Type to search

Latest Reports

If the U.S. Senate race and the governor’s race end up in run-offs, Georgia will be in nation’s spotlight

By Maria Saporta

A group of well-respected political observers said Monday there was a strong possibility that both Georgia’s U.S. Senate race and governor’s race could end up in run-offs after the Nov. 4 election.

And if that happens, it could become a totally confusing situation for voters.

In the U.S. Senate race, Michelle Nunn is the Democrat, David Perdue is the Republican and Amanda Swafford is the Libertarian.

In the gubernatorial race, Gov. Nathan Deal, the Republican incumbent, is running against Democrat Jason Carter and Libertarian Andrew Hunt.

The Rotary Club of Atlanta held a political panel Monday with GPB’s Bill Nigut as moderator. When Nigut asked the panel to predict the outcome of the U.S. Senate race, here were the answers from the panel:

Jim Galloway, political writer with the Atlanta Journal-Constitution, said Nunn and Perdue would face each other in a run-off on Jan. 6.

Tharon Johnson, a strategist for the Democratic Party, predicted Nunn would win outright.

Jackie Gingrich Cushman, a Republican strategist, said the race would end up in a run-off.

And Eric Tanenblatt, a Republican strategist, predicted that Perdue would win with a slight margin.

Now if Georgia’s U.S. Senate race ends up in a run-off and control of the Senate is on the bubble after the Nov. 4 election, Georgia could end up being the most closely watched state in the nation until the Jan. 6 run-off.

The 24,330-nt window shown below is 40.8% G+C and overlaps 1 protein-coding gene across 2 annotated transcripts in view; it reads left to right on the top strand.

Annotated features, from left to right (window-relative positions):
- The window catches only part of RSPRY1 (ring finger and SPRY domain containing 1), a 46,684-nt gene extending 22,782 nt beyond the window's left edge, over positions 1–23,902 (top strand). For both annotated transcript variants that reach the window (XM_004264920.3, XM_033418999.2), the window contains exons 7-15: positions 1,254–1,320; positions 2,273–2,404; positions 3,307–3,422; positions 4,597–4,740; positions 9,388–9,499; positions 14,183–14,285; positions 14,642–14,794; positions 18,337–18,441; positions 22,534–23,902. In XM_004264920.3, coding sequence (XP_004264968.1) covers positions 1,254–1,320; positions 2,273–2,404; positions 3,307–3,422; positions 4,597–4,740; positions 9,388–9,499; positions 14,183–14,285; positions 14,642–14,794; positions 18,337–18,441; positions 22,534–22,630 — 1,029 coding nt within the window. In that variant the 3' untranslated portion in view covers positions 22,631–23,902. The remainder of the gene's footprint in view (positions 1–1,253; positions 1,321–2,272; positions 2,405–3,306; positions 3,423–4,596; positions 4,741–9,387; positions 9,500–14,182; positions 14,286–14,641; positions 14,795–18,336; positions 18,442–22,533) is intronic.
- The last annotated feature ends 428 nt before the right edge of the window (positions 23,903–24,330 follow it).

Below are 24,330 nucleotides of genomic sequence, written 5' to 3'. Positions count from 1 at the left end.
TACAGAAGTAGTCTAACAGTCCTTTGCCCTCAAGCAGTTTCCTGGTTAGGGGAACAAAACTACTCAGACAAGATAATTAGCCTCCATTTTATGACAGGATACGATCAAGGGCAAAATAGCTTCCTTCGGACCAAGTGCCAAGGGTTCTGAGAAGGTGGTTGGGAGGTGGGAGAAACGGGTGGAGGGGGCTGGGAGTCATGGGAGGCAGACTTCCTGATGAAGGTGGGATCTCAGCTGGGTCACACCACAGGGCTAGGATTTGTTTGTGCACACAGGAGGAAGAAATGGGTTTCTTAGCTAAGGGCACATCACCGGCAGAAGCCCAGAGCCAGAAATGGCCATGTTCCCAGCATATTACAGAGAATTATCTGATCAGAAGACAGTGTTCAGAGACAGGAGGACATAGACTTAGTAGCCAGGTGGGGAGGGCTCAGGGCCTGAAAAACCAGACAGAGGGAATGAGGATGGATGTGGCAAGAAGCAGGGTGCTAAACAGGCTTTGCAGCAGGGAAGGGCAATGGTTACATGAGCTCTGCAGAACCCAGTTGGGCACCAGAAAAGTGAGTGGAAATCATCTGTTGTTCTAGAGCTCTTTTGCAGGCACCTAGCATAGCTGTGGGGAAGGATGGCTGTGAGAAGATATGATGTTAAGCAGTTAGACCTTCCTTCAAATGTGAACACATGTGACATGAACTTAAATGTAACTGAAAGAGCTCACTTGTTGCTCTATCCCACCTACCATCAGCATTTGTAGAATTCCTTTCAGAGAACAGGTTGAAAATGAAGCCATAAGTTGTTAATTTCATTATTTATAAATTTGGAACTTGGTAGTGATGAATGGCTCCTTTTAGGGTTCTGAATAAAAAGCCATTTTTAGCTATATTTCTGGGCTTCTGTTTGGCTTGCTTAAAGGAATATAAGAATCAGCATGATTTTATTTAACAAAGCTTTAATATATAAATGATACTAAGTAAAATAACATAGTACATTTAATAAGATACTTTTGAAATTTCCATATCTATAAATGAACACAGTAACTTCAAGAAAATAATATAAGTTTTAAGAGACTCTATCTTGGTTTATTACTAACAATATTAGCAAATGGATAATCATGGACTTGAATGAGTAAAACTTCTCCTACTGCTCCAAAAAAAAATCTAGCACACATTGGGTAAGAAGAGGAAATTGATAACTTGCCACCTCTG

Galloway said such a run-off would be a lousy outcome because it would certainly ruin his Christmas vacation.

The four panelists were asked after the program about their predictions of who would win the gubernatorial election on Nov. 4.

Johnson said Jason Carter. Galloway said there would be a run-off. Tanenblatt agreed that there would be a run-off. And Cushman said Gov. Deal was going to win.

Now here is where it gets bizarre. If the governor’s race goes into a run-off, voters will go back to the polls to vote on that election three weeks later – on Dec. 2.

So if both the U.S. Senate and gubernatorial races end up in run-offs, Georgia should hold onto to its political hats and pocketbooks. It could prove to be one wild November and December with voters being asked to return to the polls for two different run-off elections.

According to the panelists, several variables will factor into who will be victorious on Nov. 4.

“Who wins will be who gets women to vote for them,” Johnson said.

Several ads by Nunn, Carter and Deal seem to be targeting women voters.

Deal received a boost on Monday when his former nemesis, Karen Handel, endorsed him for re-election. Cushman mentioned that First Lady Sandra Deal has traveled to every county in Georgia, and she has become “a huge asset” for the governor’s campaign.

Meanwhile, Carter has been running ads with women talking about how the middle-class is getting squeezed and how their communities are having to cope with cuts to education.

Even Tanenblatt acknowledged that Carter’s ad was a good one, but he said the Deal campaign is about to flood the market with his ads.

Johnson said another variable is early voting. “If Democrats are going to dominate the race, they have to dominate early voting,” he said.

Because both races are considered to be close, Cushman said the debates “are going to be huge” this year.

Maria Saporta

Maria Saporta, Editor, is a longtime Atlanta business, civic and urban affairs journalist with a deep knowledge of our city, our region and state.  Since 2008, she has written a weekly column and news stories for the Atlanta Business Chronicle. Prior to that, she spent 27 years with The Atlanta Journal-Constitution, becoming its business columnist in 1991. Maria received her Master’s degree in urban studies from Georgia State and her Bachelor’s degree in journalism from Boston University. Maria was born in Atlanta to European parents and has two young adult children.


Leave a Comment

Your email address will not be published. Required fields are marked *

This site uses Akismet to reduce spam. Learn how your comment data is processed.